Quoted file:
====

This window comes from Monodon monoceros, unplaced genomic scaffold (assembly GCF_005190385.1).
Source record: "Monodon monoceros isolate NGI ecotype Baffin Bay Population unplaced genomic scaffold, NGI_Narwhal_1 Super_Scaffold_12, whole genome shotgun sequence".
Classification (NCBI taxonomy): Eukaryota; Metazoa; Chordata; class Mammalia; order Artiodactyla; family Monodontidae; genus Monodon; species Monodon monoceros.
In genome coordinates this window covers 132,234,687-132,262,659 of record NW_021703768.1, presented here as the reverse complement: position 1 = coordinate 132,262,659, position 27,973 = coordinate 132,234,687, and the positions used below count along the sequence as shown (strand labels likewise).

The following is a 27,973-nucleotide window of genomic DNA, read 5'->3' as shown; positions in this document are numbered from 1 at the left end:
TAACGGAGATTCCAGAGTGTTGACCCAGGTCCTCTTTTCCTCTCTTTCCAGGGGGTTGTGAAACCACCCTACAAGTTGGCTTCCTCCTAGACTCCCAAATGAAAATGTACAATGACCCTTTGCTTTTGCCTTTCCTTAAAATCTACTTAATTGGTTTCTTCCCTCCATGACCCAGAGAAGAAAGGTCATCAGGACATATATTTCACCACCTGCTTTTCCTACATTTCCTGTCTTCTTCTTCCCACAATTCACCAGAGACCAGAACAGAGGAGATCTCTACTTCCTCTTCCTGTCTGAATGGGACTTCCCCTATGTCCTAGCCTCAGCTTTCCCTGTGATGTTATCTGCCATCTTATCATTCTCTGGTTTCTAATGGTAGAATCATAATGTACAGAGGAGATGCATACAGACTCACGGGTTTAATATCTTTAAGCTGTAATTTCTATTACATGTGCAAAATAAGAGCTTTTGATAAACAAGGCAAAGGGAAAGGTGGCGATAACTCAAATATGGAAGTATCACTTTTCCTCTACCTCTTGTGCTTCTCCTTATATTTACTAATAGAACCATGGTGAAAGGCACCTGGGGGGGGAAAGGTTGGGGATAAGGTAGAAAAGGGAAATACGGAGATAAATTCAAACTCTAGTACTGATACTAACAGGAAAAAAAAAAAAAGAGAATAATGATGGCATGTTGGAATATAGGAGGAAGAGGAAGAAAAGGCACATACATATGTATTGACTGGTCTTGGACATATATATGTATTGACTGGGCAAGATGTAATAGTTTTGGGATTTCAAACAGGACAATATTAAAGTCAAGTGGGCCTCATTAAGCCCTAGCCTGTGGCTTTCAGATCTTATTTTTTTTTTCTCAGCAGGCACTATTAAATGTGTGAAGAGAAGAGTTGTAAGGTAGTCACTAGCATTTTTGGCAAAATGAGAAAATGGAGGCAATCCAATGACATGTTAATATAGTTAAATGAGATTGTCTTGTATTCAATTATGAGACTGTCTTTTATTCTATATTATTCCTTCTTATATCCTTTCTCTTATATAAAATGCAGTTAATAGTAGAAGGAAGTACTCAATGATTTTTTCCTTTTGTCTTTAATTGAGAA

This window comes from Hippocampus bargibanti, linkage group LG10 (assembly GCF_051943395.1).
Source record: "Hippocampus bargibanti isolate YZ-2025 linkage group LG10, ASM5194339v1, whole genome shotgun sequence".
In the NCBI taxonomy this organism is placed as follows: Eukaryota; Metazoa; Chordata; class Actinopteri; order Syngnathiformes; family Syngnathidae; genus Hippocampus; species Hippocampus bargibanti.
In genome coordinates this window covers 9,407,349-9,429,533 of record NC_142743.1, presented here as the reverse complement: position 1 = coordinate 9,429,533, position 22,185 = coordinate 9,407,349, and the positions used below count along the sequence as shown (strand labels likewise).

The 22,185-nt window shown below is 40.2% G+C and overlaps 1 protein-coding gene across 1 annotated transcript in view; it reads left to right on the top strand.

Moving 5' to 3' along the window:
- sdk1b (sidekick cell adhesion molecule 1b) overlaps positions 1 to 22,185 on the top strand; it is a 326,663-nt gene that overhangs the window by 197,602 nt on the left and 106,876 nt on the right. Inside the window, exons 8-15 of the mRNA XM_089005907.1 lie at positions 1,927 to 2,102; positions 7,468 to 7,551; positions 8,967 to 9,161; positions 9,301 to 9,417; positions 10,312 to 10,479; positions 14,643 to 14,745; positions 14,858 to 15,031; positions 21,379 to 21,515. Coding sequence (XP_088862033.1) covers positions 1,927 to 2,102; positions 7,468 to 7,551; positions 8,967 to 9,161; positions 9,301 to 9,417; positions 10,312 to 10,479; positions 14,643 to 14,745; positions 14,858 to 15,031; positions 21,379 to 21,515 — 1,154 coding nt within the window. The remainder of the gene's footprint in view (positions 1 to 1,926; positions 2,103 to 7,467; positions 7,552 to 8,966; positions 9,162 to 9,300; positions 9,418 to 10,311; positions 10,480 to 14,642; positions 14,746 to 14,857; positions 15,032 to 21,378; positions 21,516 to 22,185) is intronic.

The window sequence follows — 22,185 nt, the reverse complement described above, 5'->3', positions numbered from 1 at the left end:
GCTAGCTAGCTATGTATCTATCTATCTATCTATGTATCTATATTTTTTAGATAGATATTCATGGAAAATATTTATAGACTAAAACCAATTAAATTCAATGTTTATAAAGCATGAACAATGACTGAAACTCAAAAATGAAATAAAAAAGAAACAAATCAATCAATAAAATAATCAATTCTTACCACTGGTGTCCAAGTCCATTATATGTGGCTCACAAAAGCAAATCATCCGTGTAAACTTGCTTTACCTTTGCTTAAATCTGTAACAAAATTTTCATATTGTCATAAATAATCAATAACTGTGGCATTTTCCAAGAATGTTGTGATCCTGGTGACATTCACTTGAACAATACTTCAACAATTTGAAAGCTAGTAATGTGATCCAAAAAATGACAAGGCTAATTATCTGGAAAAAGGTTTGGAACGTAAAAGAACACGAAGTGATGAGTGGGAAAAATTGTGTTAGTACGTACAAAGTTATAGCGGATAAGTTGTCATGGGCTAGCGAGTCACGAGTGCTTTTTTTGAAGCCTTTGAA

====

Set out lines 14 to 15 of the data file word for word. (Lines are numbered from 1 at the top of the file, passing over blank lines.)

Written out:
The window sequence follows — 22,185 nt, the reverse complement described above, 5'->3', positions numbered from 1 at the left end:
GCTAGCTAGCTATGTATCTATCTATCTATCTATGTATCTATATTTTTTAGATAGATATTCATGGAAAATATTTATAGACTAAAACCAATTAAATTCAATGTTTATAAAGCATGAACAATGACTGAAACTCAAAAATGAAATAAAAAAGAAACAAATCAATCAATAAAATAATCAATTCTTACCACTGGTGTCCAAGTCCATTATATGTGGCTCACAAAAGCAAATCATCCGTGTAAACTTGCTTTACCTTTGCTTAAATCTGTAACAAAATTTTCATATTGTCATAAATAATCAATAACTGTGGCATTTTCCAAGAATGTTGTGATCCTGGTGACATTCACTTGAACAATACTTCAACAATTTGAAAGCTAGTAATGTGATCCAAAAAATGACAAGGCTAATTATCTGGAAAAAGGTTTGGAACGTAAAAGAACACGAAGTGATGAGTGGGAAAAATTGTGTTAGTACGTACAAAGTTATAGCGGATAAGTTGTCATGGGCTAGCGAGTCACGAGTGCTTTTTTTGAAGCCTTTGAA